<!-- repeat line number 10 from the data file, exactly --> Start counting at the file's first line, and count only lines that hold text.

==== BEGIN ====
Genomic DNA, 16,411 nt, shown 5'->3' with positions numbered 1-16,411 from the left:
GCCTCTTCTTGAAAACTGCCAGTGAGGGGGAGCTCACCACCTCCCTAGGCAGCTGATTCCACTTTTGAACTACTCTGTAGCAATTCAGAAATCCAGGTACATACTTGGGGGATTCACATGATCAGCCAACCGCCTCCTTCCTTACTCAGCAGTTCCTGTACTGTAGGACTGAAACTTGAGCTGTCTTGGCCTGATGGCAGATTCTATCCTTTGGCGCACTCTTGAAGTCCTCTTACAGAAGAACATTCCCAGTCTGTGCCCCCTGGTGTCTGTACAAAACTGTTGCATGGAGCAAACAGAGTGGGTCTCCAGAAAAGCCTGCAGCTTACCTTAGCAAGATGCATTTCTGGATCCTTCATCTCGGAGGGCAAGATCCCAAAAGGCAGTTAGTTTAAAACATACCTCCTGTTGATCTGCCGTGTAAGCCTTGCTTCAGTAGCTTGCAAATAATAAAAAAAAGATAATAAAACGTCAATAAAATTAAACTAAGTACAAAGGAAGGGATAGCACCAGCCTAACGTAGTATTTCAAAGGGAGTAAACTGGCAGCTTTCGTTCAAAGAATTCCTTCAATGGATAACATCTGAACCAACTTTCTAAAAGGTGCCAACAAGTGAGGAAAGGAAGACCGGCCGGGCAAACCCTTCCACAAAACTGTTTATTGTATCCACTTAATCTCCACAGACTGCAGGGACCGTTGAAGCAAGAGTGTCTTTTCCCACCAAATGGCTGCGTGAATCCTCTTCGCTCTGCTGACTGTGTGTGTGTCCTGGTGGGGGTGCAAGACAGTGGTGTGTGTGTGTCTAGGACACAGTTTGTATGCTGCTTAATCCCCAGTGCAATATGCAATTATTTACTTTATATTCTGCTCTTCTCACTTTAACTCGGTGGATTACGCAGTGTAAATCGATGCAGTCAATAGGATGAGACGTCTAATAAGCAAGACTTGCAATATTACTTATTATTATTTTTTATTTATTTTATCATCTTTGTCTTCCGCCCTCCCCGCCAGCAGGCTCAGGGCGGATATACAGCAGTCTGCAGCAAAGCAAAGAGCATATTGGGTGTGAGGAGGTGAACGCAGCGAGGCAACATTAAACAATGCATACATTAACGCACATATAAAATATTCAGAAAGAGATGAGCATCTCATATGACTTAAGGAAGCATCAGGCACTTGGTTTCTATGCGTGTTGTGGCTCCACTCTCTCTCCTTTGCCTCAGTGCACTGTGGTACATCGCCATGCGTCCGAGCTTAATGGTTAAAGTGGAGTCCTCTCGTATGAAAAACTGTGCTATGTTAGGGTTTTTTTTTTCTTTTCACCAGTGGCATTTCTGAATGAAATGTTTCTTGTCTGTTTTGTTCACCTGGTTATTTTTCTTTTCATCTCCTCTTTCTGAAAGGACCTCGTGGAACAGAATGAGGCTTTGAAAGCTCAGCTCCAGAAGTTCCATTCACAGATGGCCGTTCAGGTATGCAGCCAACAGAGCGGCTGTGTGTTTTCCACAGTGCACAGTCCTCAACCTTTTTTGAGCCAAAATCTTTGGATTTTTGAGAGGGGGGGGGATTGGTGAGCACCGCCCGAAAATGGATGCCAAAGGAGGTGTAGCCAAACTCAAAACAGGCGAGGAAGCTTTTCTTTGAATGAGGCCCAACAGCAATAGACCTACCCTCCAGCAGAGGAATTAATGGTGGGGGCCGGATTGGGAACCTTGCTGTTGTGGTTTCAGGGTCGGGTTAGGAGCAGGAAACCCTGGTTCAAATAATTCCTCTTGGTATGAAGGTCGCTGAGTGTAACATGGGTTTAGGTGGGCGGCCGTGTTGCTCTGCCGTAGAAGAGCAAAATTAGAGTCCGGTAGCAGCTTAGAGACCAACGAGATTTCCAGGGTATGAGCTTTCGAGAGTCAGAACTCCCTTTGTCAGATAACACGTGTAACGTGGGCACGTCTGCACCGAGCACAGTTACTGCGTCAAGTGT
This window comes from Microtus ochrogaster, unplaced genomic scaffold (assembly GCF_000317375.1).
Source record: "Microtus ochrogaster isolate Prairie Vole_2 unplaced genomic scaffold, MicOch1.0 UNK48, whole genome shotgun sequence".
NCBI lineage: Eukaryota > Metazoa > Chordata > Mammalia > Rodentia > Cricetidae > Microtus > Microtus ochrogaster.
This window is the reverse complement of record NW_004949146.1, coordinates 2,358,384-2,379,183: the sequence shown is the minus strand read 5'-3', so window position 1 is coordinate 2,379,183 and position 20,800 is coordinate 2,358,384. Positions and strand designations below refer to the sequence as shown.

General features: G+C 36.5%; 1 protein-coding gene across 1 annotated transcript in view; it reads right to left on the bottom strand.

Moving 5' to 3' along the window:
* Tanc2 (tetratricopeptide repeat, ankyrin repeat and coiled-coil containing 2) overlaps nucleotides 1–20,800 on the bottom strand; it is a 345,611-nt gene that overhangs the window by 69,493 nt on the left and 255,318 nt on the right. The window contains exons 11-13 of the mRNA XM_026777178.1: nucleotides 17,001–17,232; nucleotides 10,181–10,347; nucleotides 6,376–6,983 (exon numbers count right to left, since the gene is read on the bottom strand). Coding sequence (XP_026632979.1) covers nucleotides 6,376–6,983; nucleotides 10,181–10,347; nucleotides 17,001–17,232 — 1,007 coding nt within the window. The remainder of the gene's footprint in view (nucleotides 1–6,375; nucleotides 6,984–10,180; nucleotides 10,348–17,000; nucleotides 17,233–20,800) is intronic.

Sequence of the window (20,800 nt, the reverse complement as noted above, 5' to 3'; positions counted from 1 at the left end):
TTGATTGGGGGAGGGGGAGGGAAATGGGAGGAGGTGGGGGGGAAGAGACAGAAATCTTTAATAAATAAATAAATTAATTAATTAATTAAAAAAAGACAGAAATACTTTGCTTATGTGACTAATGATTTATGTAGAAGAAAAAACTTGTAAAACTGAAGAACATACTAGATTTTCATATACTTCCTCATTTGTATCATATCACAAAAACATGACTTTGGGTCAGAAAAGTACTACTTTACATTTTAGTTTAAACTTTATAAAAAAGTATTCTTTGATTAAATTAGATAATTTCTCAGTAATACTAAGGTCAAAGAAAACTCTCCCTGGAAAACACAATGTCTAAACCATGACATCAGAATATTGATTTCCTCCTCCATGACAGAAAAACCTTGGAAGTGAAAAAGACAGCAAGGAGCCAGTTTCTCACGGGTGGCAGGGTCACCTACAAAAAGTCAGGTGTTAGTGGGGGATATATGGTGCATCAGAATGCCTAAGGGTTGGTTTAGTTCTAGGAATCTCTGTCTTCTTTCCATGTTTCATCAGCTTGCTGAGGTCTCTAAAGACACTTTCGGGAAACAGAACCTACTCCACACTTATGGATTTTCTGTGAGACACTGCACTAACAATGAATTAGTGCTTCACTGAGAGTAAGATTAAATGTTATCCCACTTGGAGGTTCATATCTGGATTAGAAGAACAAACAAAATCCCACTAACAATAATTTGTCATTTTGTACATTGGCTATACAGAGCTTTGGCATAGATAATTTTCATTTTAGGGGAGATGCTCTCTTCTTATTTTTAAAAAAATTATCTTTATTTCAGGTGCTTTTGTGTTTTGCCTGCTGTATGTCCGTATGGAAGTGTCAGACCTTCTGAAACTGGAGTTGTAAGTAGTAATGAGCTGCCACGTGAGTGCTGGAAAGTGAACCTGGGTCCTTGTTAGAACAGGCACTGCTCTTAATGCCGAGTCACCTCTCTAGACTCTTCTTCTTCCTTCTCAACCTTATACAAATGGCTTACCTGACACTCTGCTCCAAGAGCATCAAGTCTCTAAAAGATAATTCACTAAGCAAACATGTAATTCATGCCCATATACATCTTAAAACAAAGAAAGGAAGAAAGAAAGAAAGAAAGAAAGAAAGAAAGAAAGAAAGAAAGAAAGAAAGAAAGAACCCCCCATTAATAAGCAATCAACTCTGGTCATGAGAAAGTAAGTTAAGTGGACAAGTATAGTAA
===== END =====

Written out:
Sequence of the window (20,800 nt, the reverse complement as noted above, 5' to 3'; positions counted from 1 at the left end):